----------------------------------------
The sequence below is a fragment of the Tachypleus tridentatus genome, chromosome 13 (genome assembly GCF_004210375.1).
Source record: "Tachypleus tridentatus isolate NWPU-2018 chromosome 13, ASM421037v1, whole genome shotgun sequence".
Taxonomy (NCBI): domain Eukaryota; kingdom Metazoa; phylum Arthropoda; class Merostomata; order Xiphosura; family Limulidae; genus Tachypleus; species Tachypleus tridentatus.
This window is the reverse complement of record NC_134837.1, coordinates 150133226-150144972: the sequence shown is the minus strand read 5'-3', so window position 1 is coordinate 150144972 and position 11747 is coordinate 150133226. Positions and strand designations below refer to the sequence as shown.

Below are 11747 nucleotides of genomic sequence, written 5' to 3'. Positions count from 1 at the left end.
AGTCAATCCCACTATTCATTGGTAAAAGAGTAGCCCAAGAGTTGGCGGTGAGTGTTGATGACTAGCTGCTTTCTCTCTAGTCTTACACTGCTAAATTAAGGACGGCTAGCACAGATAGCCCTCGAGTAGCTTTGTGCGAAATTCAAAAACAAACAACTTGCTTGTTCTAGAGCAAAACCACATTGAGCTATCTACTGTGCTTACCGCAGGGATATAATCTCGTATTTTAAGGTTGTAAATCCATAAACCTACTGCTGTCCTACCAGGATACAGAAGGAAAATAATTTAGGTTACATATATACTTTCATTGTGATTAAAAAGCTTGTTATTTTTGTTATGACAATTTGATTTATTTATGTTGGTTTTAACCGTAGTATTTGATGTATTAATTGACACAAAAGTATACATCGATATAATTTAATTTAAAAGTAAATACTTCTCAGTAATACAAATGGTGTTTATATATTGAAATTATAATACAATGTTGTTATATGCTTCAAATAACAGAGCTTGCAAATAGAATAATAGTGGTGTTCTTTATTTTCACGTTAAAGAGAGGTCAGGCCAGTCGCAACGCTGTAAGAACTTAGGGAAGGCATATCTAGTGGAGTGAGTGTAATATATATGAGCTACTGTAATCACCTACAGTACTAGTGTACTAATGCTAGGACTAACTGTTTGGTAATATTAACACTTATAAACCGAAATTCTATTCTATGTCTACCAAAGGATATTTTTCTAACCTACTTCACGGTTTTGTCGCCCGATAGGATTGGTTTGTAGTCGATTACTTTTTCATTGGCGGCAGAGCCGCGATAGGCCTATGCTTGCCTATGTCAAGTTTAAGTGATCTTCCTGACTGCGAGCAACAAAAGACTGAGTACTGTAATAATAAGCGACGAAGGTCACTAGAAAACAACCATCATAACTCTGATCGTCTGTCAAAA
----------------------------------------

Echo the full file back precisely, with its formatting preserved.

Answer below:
The sequence below is a fragment of the Tachypleus tridentatus genome, chromosome 13 (genome assembly GCF_004210375.1).
Source record: "Tachypleus tridentatus isolate NWPU-2018 chromosome 13, ASM421037v1, whole genome shotgun sequence".
Taxonomy (NCBI): domain Eukaryota; kingdom Metazoa; phylum Arthropoda; class Merostomata; order Xiphosura; family Limulidae; genus Tachypleus; species Tachypleus tridentatus.
This window is the reverse complement of record NC_134837.1, coordinates 150133226-150144972: the sequence shown is the minus strand read 5'-3', so window position 1 is coordinate 150144972 and position 11747 is coordinate 150133226. Positions and strand designations below refer to the sequence as shown.

Below are 11747 nucleotides of genomic sequence, written 5' to 3'. Positions count from 1 at the left end.
AGTCAATCCCACTATTCATTGGTAAAAGAGTAGCCCAAGAGTTGGCGGTGAGTGTTGATGACTAGCTGCTTTCTCTCTAGTCTTACACTGCTAAATTAAGGACGGCTAGCACAGATAGCCCTCGAGTAGCTTTGTGCGAAATTCAAAAACAAACAACTTGCTTGTTCTAGAGCAAAACCACATTGAGCTATCTACTGTGCTTACCGCAGGGATATAATCTCGTATTTTAAGGTTGTAAATCCATAAACCTACTGCTGTCCTACCAGGATACAGAAGGAAAATAATTTAGGTTACATATATACTTTCATTGTGATTAAAAAGCTTGTTATTTTTGTTATGACAATTTGATTTATTTATGTTGGTTTTAACCGTAGTATTTGATGTATTAATTGACACAAAAGTATACATCGATATAATTTAATTTAAAAGTAAATACTTCTCAGTAATACAAATGGTGTTTATATATTGAAATTATAATACAATGTTGTTATATGCTTCAAATAACAGAGCTTGCAAATAGAATAATAGTGGTGTTCTTTATTTTCACGTTAAAGAGAGGTCAGGCCAGTCGCAACGCTGTAAGAACTTAGGGAAGGCATATCTAGTGGAGTGAGTGTAATATATATGAGCTACTGTAATCACCTACAGTACTAGTGTACTAATGCTAGGACTAACTGTTTGGTAATATTAACACTTATAAACCGAAATTCTATTCTATGTCTACCAAAGGATATTTTTCTAACCTACTTCACGGTTTTGTCGCCCGATAGGATTGGTTTGTAGTCGATTACTTTTTCATTGGCGGCAGAGCCGCGATAGGCCTATGCTTGCCTATGTCAAGTTTAAGTGATCTTCCTGACTGCGAGCAACAAAAGACTGAGTACTGTAATAATAAGCGACGAAGGTCACTAGAAAACAACCATCATAACTCTGATCGTCTGTCAAAA